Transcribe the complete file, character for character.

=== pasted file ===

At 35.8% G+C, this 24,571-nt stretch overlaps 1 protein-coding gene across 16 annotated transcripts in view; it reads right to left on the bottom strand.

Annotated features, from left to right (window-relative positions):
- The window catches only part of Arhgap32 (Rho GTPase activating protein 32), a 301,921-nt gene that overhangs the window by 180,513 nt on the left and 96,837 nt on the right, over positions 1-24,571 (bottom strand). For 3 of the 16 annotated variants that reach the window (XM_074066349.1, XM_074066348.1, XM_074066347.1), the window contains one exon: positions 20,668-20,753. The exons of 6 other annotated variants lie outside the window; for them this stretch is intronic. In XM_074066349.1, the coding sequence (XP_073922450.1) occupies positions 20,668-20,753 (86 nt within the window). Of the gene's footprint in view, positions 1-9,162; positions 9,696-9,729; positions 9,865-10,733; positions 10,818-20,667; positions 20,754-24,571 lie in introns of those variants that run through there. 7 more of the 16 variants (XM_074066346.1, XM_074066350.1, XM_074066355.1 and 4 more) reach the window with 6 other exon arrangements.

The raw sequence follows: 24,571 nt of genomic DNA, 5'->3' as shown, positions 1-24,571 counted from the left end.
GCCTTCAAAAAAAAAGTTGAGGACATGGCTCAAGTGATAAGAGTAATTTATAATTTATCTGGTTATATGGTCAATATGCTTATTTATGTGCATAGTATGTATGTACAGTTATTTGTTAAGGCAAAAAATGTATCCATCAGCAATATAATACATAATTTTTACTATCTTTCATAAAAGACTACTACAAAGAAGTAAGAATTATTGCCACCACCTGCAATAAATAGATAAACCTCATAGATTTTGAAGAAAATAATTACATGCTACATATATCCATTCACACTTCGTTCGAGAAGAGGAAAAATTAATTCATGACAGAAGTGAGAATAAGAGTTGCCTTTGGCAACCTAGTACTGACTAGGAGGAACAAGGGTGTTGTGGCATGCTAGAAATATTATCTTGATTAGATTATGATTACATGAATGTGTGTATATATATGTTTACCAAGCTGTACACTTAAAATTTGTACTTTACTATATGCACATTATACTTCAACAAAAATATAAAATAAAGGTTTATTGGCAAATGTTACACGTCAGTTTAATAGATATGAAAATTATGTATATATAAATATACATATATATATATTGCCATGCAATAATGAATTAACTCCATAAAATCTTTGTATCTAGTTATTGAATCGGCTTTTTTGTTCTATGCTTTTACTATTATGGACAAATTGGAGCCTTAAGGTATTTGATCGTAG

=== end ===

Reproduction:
At 35.8% G+C, this 24,571-nt stretch overlaps 1 protein-coding gene across 16 annotated transcripts in view; it reads right to left on the bottom strand.

Annotated features, from left to right (window-relative positions):
- The window catches only part of Arhgap32 (Rho GTPase activating protein 32), a 301,921-nt gene that overhangs the window by 180,513 nt on the left and 96,837 nt on the right, over positions 1-24,571 (bottom strand). For 3 of the 16 annotated variants that reach the window (XM_074066349.1, XM_074066348.1, XM_074066347.1), the window contains one exon: positions 20,668-20,753. The exons of 6 other annotated variants lie outside the window; for them this stretch is intronic. In XM_074066349.1, the coding sequence (XP_073922450.1) occupies positions 20,668-20,753 (86 nt within the window). Of the gene's footprint in view, positions 1-9,162; positions 9,696-9,729; positions 9,865-10,733; positions 10,818-20,667; positions 20,754-24,571 lie in introns of those variants that run through there. 7 more of the 16 variants (XM_074066346.1, XM_074066350.1, XM_074066355.1 and 4 more) reach the window with 6 other exon arrangements.

The raw sequence follows: 24,571 nt of genomic DNA, 5'->3' as shown, positions 1-24,571 counted from the left end.
GCCTTCAAAAAAAAAGTTGAGGACATGGCTCAAGTGATAAGAGTAATTTATAATTTATCTGGTTATATGGTCAATATGCTTATTTATGTGCATAGTATGTATGTACAGTTATTTGTTAAGGCAAAAAATGTATCCATCAGCAATATAATACATAATTTTTACTATCTTTCATAAAAGACTACTACAAAGAAGTAAGAATTATTGCCACCACCTGCAATAAATAGATAAACCTCATAGATTTTGAAGAAAATAATTACATGCTACATATATCCATTCACACTTCGTTCGAGAAGAGGAAAAATTAATTCATGACAGAAGTGAGAATAAGAGTTGCCTTTGGCAACCTAGTACTGACTAGGAGGAACAAGGGTGTTGTGGCATGCTAGAAATATTATCTTGATTAGATTATGATTACATGAATGTGTGTATATATATGTTTACCAAGCTGTACACTTAAAATTTGTACTTTACTATATGCACATTATACTTCAACAAAAATATAAAATAAAGGTTTATTGGCAAATGTTACACGTCAGTTTAATAGATATGAAAATTATGTATATATAAATATACATATATATATATTGCCATGCAATAATGAATTAACTCCATAAAATCTTTGTATCTAGTTATTGAATCGGCTTTTTTGTTCTATGCTTTTACTATTATGGACAAATTGGAGCCTTAAGGTATTTGATCGTAG